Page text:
On Tuesday, the first of Donald Trump’s many controversial nominees is set to begin confirmation hearings. Sen. Jeff Sessions (R-AL) will be vetted to head the Department of Justice. And many criminal justice advocates, civil rights groups, and even the New York Times editorial board are hoping that Democrats will wage a strong challenge to Sessions’ post, both due to allegations of racism in his past as well as his current stances on civil rights issues.
Here are five things everyone should know about Sessions before lawmakers decide if he’s fit to lead the Department of Justice.
1. Sessions on sentencing reform
Sen. Sessions gets credit for his support of overturning the racist sentencing disparity between crack and cocaine (even though he’s defended the War on Drugs, which helped flood America’s jails and prisons with low-level users). However, the senator has opposed the bipartisan push for broader criminal justice reform, as the Marshall Project points out. Sessions said it would set free “violent felons.”
He’s also blasted President Obama’s clemency initiative, which is designed to reduce the sentences of non-violent drug offenders.
“The President is playing a dangerous game to advance his political ideology,” Sessions fumed in a news release about the clemency program. In fact, prisoner advocates have criticized the Obama administration for not commuting enough sentences of nonviolent drug prisoners.
2. Sessions on marijuana
On November 8th, voters in multiple states approved some version of legal pot, an electoral outcome reflecting national public opinion; a survey conducted in March found that 61 percent of Americans support legalization of marijuana. The legalization and decriminalization of marijuana has endless ramifications, from the growth of legal markets that generate tax revenue to helping lower the number of people incarcerated for drug offenses.
Sessions’ public comments on pot suggest the senator’s mindset is stuck in the “Just Say No” mode of the 1980s. During Senate hearings in April, Sessions declared that “Good people don’t smoke marijuana.” He called the drug a “very real danger.”
“And you’ll see cocaine and heroin increase more than it would have, I think,” he added. In fact, multiple studies have shown that marijuana is not a gateway drug.
And Sessions can cause real damage to the legalization movement. He can overturn the Cole memo, a 2013 pledge by the Department of Justice that the federal government wouldn’t go after vendors in states where the drug is legal. He could also pursue asset forfeiture—where authorities can seize property linked to the commission of a crime—against pot sellers.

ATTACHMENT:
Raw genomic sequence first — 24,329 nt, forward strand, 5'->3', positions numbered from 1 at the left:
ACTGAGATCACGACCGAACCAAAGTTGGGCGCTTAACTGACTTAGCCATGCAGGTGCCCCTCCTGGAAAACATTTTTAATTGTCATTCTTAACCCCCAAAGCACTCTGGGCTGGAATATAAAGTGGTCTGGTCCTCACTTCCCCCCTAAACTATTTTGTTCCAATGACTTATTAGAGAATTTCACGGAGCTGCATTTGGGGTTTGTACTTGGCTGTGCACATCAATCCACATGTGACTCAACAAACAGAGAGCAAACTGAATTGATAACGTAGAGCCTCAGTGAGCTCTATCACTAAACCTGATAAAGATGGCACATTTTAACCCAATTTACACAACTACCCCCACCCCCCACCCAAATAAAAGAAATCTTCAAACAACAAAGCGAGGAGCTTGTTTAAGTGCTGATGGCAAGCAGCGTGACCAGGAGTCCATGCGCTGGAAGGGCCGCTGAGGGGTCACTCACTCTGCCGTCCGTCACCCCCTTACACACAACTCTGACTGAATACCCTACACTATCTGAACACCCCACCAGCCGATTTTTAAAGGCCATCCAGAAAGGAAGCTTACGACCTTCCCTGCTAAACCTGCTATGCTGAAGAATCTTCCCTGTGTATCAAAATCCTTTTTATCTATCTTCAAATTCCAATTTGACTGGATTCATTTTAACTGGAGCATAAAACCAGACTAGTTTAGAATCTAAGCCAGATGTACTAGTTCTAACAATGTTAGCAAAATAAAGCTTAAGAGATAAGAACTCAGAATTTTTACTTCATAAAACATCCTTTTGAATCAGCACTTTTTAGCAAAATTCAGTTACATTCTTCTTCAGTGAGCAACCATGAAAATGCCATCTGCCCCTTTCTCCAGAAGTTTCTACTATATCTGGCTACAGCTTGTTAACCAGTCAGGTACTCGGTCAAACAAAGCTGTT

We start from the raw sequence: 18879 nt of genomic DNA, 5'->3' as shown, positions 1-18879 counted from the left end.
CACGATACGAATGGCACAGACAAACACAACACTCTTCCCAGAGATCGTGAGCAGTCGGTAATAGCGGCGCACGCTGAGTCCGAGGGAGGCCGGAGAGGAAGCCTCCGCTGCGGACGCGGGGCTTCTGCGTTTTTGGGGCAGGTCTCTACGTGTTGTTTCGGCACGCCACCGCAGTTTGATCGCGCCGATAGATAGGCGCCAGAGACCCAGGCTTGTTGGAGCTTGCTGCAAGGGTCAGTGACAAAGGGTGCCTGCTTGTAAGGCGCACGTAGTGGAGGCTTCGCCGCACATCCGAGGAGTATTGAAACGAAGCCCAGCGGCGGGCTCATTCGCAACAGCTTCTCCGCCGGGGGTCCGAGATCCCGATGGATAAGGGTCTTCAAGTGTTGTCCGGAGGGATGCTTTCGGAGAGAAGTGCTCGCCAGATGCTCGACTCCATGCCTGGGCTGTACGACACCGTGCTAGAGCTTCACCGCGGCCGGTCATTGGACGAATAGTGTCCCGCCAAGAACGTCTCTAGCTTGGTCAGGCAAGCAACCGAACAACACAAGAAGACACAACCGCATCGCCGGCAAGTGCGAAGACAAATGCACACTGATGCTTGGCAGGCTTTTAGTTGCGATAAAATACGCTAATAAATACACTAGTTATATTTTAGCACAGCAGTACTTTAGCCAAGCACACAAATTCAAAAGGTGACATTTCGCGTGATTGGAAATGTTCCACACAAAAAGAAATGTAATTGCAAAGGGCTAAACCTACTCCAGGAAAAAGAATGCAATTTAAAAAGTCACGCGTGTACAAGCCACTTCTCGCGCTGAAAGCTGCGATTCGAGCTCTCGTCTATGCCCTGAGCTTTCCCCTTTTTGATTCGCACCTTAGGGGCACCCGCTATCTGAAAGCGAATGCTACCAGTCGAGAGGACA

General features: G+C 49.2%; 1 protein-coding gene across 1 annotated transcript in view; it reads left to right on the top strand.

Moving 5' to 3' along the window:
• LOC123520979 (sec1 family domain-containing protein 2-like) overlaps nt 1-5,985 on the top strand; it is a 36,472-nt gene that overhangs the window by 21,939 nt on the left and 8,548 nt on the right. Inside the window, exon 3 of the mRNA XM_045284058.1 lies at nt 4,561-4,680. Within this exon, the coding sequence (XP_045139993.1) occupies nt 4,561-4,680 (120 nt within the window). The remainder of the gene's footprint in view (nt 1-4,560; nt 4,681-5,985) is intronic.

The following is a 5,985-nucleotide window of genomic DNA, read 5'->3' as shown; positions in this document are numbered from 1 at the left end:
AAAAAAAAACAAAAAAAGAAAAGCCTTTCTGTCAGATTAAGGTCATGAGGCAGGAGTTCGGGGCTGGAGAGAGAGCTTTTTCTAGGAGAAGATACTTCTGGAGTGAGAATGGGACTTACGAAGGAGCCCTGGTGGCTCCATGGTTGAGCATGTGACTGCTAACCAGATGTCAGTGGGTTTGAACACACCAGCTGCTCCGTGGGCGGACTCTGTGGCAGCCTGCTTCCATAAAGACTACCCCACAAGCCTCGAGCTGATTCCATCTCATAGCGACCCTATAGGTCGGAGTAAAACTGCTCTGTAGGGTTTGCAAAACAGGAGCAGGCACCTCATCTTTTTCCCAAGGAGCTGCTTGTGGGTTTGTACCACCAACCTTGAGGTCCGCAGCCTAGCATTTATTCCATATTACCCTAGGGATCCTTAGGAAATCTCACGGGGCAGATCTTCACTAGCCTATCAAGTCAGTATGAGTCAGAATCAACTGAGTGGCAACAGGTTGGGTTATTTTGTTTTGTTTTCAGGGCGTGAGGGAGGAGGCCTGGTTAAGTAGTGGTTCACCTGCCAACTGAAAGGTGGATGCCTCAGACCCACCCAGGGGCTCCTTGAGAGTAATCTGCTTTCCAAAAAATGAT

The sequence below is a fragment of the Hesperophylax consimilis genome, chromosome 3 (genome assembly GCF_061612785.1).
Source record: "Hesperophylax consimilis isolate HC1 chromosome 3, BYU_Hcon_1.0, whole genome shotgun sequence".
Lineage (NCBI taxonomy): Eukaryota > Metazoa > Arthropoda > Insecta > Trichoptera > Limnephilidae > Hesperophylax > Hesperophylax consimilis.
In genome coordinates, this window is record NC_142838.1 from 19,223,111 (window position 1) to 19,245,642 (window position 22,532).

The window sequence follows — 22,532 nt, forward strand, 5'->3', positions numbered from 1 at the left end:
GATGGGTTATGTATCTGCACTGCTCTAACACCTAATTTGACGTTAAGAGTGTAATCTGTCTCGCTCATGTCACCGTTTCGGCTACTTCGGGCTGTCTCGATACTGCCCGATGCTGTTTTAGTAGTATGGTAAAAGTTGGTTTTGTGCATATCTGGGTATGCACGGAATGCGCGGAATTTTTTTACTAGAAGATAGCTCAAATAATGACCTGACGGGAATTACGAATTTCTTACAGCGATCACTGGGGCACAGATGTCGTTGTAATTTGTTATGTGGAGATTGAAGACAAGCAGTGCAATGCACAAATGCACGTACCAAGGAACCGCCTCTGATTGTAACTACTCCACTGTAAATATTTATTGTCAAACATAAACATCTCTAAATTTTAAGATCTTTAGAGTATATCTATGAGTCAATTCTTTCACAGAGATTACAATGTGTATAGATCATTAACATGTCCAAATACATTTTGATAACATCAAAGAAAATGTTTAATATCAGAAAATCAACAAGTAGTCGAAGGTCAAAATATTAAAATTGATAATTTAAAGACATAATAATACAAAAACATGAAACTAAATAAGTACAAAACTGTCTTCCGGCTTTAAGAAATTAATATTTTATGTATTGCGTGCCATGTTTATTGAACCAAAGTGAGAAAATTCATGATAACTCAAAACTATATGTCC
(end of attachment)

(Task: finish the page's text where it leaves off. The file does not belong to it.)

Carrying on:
3. Sessions’ on immigration
In response to the election of Trump, officials in several cities have pledged to protect immigrants. But there are many ways they might be powerless to do so in the face of federal action undertaken by the Justice Department. As the Marshall Project notes, the Justice Department plays a substantial role in immigration enforcement: they determine how to prosecute undocumented immigrants and could stop federal money from reaching “sanctuary cities.”
On his website, Sessions boasts of his toughness on immigration:
Sessions was a leading opponent of the 2007 amnesty bill and 2013 “Gang of Eight” amnesty bill. The Gang of Eight bill eviscerated immigration enforcement, opened up welfare and citizenship to millions of illegals aliens, issued an astonishing 33 million green cards in a single decade, and doubled the annual flow of temporary workers to fill jobs at lower wages.
Sessions has also been a leading opponent of President Obama’s unconstitutional executive amnesties, which gives jobs and benefits to illegal workers at the expense of struggling families.
Also, Sessions was lobbying for a wall along the border—one of Trump’s most famous campaign promises—way back in the 1990s, when the president-elect appeared mostly focused on saving money on his tax returns.
4. Sessions’ views on voting rights
The senator’s nomination does not bode well for voting rights, which are already under attack by conservative legislators who’ve pushed through voter ID laws and worked to purge voters from registration rolls.
Although he had voted to re-authorize the Voting Rights Act in the past, he’s also called it “a piece of intrusive legislation.” In the 1980s, he brought charges against activists helping elderly black people to vote.
5. Sessions views on race more generally
Critics of Sessions’ nomination to the Justice Department point out that the senators’ most controversial positions might be driven by his views on race. Politico reports that members of the Congressional Black Caucus might be called to testify on Sessions’ record on race, perhaps highlighting accusations that he called the NAACP and ACLU “un-American,”—one of many racially insensitive remarks he’s alleged to have made. He’s also been accused of calling a white civil rights attorney a “disgrace to his race.”